What if instead of draining away about 2 billion gallons of water a day, there were better ways to put that water to use?

“nearly 200 billion gallons of Lake Okeechobee water was drained to the east and west coasts to ease the strain on the erosion-prone dike that protects South Florida from flooding.”

*SEVEN MONTHS OF DRINKING WATER: The amount of Lake Okeechobee water drained east and west and out to sea was enough to supply about seven months of drinking water for the nearly seven million people in Palm Beach County, Broward County, Miami-Dade County and the Florida Keys. Water plants in southeast Florida churn out about 840 million gallons of drinking water a day.

*NEARLY 40 PERCENT OF EVERGLADES’ WATER NEEDS: Everglades advocates have called for moving almost 500 billion gallons of Lake Okeechobee water south each year to help replenish Florida’s struggling River of Grass. The volume of lake water drained east and west for flood control between January and June equated to almost 40 percent of that Everglades restoration goal.”

What can I say. I have posted hundreds of hours of video of people pleading to save our water.

This is recent letter to the Miami Herald from Maggy Hurchella.

http://www.miamiherald.com/opinion/letters-to-the-editor/article28476553.html

When you kill the environment to get more water, you end up with less water and you end up with very dirty water.

This is the same James Moran who lectured a crowded meeting room in May.

The crowd was there to ask the SFWMD Board to buy land and send the water south.

Moran said that was impossible and unnecessary, “And I don’t know why you claim it will save the Dade County water supply. They get their water from wells.”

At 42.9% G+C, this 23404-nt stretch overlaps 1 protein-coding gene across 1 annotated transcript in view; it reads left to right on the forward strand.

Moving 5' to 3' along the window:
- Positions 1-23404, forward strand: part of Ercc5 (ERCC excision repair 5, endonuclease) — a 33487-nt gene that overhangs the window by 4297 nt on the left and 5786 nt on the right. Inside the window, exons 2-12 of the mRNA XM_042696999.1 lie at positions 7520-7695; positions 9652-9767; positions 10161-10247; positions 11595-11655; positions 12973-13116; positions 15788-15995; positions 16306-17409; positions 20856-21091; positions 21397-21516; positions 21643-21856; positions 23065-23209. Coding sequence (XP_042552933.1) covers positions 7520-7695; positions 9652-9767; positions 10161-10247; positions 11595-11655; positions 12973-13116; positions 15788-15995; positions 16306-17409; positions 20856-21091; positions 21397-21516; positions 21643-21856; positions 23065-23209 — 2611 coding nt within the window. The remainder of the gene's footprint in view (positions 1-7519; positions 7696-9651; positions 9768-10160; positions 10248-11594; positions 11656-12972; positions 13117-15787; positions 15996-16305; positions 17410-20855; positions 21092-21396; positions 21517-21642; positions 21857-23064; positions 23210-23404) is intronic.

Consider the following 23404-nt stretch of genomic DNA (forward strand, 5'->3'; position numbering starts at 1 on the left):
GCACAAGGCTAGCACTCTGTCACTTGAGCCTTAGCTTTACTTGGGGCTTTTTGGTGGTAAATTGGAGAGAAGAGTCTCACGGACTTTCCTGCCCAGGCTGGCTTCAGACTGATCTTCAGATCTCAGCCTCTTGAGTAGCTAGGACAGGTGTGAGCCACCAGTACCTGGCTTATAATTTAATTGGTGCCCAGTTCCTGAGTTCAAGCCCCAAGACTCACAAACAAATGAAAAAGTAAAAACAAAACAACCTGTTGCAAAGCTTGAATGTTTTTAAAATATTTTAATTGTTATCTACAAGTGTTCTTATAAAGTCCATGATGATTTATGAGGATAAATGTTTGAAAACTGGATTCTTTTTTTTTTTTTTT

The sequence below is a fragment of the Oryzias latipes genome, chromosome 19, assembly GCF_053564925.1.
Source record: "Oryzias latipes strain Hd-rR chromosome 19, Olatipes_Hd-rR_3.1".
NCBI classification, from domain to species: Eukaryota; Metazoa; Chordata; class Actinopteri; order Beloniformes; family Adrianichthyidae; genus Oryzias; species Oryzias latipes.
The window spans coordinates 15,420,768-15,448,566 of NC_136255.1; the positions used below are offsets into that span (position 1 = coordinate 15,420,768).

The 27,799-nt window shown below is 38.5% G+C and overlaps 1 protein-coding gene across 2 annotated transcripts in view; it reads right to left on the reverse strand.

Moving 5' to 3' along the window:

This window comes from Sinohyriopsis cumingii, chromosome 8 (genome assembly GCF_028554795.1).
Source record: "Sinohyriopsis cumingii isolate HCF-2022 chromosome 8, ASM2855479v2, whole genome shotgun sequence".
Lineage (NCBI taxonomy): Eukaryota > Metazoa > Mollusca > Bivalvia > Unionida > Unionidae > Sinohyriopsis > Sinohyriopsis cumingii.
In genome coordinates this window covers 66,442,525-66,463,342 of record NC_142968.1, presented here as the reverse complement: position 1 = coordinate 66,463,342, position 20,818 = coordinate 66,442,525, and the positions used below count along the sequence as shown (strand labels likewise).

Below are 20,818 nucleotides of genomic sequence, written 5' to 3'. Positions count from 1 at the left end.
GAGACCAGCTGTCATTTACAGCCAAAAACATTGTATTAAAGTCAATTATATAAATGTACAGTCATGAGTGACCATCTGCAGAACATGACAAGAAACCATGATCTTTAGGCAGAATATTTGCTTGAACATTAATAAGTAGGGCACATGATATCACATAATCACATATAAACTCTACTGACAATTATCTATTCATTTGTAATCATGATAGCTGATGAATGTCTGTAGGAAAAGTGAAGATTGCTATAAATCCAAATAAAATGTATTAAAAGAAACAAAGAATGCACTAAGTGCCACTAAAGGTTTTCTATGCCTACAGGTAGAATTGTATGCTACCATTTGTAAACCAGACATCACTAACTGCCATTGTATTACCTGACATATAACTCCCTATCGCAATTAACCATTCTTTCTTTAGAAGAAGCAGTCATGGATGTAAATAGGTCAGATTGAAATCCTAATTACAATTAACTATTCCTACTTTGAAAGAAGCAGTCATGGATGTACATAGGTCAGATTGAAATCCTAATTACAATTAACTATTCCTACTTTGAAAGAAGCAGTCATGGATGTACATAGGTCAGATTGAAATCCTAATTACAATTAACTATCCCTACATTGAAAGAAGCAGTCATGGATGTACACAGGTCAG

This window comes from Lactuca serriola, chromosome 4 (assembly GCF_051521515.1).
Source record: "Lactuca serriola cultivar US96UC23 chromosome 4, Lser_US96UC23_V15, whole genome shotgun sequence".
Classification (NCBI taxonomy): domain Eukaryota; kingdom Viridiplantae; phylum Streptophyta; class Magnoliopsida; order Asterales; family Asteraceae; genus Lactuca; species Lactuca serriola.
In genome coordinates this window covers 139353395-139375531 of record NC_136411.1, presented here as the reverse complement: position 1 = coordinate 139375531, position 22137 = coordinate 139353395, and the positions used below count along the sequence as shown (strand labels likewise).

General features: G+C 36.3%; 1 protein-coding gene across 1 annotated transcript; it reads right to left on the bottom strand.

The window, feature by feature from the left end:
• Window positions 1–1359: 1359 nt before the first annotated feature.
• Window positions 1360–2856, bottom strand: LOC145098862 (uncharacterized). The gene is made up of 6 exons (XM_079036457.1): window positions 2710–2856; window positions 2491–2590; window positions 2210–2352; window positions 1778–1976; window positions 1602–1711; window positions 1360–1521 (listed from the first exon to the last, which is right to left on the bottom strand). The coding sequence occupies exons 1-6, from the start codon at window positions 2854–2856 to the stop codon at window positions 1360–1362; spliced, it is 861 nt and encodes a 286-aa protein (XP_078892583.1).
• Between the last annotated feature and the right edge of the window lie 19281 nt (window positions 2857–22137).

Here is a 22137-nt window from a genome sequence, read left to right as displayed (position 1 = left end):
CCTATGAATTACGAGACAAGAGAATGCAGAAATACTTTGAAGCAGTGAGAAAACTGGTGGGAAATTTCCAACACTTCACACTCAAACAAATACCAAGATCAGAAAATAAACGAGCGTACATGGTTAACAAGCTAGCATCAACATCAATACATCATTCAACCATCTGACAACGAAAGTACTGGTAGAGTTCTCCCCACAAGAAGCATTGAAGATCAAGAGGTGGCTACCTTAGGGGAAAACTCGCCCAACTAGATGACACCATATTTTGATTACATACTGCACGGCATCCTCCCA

He finally seems to have figured out that Miami-Dade’s wells are in aquifers that are recharged by water flowing south from Lake Okeechobee.

Too late.

Maggy Reno Hurchalla, Miami”

These are people in charge of our water. We know what’s happening. They don’t.

http://www.sfwmd.gov/portal/page/portal/levelthree/water%20conservation

On the website on SFWMD they have loads of information about water conservation and have been on the news multiple time even having the nerve to tell us to conserve ( I don’t have an issue conserving but I do have an issue with them not conserving. Not just not conserving. Just totally wasting millions and millions of gallons of water send out to tide and destroying our estuary.

Then this happened and i knew the world was just turned upside down.

Rick Scott gets an environmental award.

http://www.miaminewtimes.com/news/miami-developer-to-give-gov-rick-scott-environmentalist-award-7782775

“But Rodney Barreto thinks Scott has been a tree-hugging warrior for Mother Gaia. The Miami developer, who also chairs the Fish & Wildlife Foundation of Florida, announced via email this week that at the BlueGreen gala this fall, he’ll honor Scott for his conservation work.

“Governor Scott has been instrumental in helping develop a strong connection between fish and wildlife conservation and traditional outdoors activities like hunting and especially fishing,” Barreto says in a release.